US 1917833 A
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y 1933- H. B. FiNLEY COLLAPSIBLE TUBE STRUCTURE Filed Dec 15, 1931 \MJWHH u 3 6 4 6 M m M H '5 M W Patented July 11, 1933 UNITED STATES HENRY B. IEINLEY, OF PENNINGTON, NEW JERSEY coLLArsIBLE TUBE srnuorunn Application filed December 15, 1931. Serial No. 581,128.
The subject of my invention is a cap structure for use with collapsible tubes. My cap structure provides a means for preventing the accidental escape of the product from the tube and for permitting of its ready expulsion when desired and means for retaining the cap structure in correct connection or attachment to the neck of the tube and for retaining it in closed position thus sealing the neck of the tube.
One important feature of my invention is the provision of an outlet opening in the cap structure intermediate of its length so that the outlet opening is wiped by the neck of the tube when the cap structure is moved to closed position.
Another important feature of my invention is the location of the cap structure within the neck of the tube. By means of this construction I am enabled to readily form the bayonet'slot or other means for retaining the cap structure on the tube at the same time that the neck, and, if desired, the tube is formed and in the same die.
Another feature of my invention is the provision of a cam surface on the bayonet slot or other retaining means. This cam surface provides a means for retaining and securely locking the cap structure in closed position.
For a further exposition of my invention reference may be had to theannexed drawing and specification at the end whereof my invention will be specifically pointed out and claimed.
In the drawing,
Figure 1 is a side elevation of my device with the cap structure in closed position.
Figure 2-is a side elevation of my device with the cap structure in open position and partially broken away.
Figure 3 is a side elevation of my device at right angles to Figures 1 and 2 with parts broken away.
Figure 4 is a side elevation of my device with the cap structure in open position and with parts shown in cross section.
Figure 5 is a cross section on line 5 Figure 3.
Figure 6 is a side elevation partly in cross section.
Figure 7 is a sectional view of another modification.
In the drawing my device is shown as coning 1 1, therein. I
member 13 carries a cap 15 which pro ects i sisting of a collapsible tube 10 of metal alloy.
Tube 10 has at one end an end 11 of generally conical shape. End 11 may be integral with tube 10 or may be firmly attached thereto.
End 11 carries a projectingneck12whichmay likewise be integral or firmly attached to end 11. Slidably mounted within neck 12 is a feeding member 13 which has a feeding open- At its upper end feeding laterally beyond thesides of feeding member 13 so that the under sides of cap 15 cooperate with the projectingend of neck to limit the inward motion of the feeding member. On its inner end feeding member 13 carries a projection 16 which forms a part of the retaining means for the feeding member. Neck 12 has a portion of its wall formed to provide a chamber 17 which extends substantially parallel to the axis of the tube which is of proper size to closely embrace projection 16. At its lower end neck 12 is provided with a second chamber 18 extending partially circumferentially thereof and communicating at one end with chamber 17. Cooperating with chambers 17 and 18 there may be provided a cam surface 19 which cooper ates with projection 16, upon turning of cap 15 to securely lock the cap structure including feeding member 13, cap 15 and projection 16, in closed position with projection 16 occupying the lower end of chamber 18 in the position shown in Figure 3.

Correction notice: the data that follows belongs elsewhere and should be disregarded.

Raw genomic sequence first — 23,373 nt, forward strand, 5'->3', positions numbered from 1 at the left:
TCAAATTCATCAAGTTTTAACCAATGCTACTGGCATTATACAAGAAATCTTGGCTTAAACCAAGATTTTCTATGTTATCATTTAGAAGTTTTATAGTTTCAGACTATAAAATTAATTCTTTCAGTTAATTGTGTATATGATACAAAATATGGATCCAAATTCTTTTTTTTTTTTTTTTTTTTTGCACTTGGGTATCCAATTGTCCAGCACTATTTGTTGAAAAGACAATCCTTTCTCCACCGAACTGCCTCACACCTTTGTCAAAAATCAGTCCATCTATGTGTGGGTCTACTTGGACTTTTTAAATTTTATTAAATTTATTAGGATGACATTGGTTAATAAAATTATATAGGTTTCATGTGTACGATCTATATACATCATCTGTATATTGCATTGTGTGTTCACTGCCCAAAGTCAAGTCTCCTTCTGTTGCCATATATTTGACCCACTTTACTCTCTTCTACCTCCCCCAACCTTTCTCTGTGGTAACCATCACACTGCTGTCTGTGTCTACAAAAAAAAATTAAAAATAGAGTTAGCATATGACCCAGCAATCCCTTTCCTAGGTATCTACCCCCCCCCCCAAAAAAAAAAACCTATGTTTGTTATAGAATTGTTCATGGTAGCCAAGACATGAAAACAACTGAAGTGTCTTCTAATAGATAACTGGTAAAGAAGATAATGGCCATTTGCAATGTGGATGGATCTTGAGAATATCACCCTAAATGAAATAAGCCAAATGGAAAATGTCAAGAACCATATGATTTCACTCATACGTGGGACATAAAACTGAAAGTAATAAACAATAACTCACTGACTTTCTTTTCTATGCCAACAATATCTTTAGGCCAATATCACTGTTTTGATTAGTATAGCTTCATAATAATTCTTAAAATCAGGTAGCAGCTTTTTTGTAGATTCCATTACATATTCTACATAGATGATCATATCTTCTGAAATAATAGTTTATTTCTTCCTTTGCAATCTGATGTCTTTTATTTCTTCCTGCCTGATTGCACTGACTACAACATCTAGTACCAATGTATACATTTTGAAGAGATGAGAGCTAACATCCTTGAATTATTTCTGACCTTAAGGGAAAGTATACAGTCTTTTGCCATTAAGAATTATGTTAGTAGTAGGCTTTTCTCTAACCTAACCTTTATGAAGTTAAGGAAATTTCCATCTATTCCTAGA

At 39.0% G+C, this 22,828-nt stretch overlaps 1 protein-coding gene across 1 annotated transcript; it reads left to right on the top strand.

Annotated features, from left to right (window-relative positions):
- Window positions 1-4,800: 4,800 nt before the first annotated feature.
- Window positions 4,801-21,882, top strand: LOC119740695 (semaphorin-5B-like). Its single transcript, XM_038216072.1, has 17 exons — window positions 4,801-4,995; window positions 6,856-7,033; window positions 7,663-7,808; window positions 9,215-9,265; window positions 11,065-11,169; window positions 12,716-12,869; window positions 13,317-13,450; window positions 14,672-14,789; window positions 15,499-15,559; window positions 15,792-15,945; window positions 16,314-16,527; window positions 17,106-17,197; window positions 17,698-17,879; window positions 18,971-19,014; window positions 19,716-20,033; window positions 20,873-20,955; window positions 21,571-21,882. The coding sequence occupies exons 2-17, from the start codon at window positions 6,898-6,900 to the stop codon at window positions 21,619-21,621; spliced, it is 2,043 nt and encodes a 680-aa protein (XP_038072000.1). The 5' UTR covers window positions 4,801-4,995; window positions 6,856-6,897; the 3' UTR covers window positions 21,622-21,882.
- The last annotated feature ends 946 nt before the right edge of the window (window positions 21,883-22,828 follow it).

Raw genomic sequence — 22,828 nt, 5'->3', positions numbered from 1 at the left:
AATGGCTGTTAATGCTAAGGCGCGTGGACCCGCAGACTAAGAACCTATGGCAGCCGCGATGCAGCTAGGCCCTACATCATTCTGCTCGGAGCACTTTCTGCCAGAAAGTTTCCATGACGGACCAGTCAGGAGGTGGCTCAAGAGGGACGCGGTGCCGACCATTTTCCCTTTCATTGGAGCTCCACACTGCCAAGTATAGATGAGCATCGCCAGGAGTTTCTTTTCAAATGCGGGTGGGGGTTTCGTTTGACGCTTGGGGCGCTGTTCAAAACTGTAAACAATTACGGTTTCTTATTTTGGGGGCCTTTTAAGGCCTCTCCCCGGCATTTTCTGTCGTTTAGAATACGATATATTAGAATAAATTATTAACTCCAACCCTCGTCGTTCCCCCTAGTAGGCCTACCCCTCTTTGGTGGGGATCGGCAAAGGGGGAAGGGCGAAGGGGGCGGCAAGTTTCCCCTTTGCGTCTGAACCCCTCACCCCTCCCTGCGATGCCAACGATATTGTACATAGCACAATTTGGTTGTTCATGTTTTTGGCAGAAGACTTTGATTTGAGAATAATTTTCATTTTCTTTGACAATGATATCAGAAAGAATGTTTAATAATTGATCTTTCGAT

From an inspection of the drawing, particularly Figure 5, it will be clear that chambers 17 and 18 are open at their bottom ends to theinterior of tube 10 and of end 11. It will thus be seen that these chambers can be formed at the same time that neck 12 and end 11 are formed and that they can be formed in the same die. For this reason the structure comprising neck 11 and neck 12 is exceedingly simple and inexpensive to manufacture.
The operation of my device is obvious. If the tube is closed in the position shown in Figure 1, a person desiring to secure a supply of the material within the tube, grasps the cap 15 and turns it slightly so that the projection 16 comes into alignment with the chamber 17. The cap 15 and with it the feeding member 13 is then pulled out so that the feeding opening 14 is exposed. Material within the tube may then be expelled through the feeding opening 14 by pressing upon the tube. When a sufficient supply of the material has been secured, cap 15 is pressed inward and'turnedthus restoring the cap structure to its sealing position. Because of the intermediate position of feeding opening 14: in feeding member 13 the material projecting from the feeding opening 14: is wiped away by the projecting end of neck 12. There is, therefore, no tendency for the ac' cumulation and retention of small amounts of the material outside of the member 13 and across the opening 14 and exposed to the atmosphere. This is a desirable feature because many of the materials used in such tubes as these harden upon exposure to the atmos phere and clog or jam the feeding openings.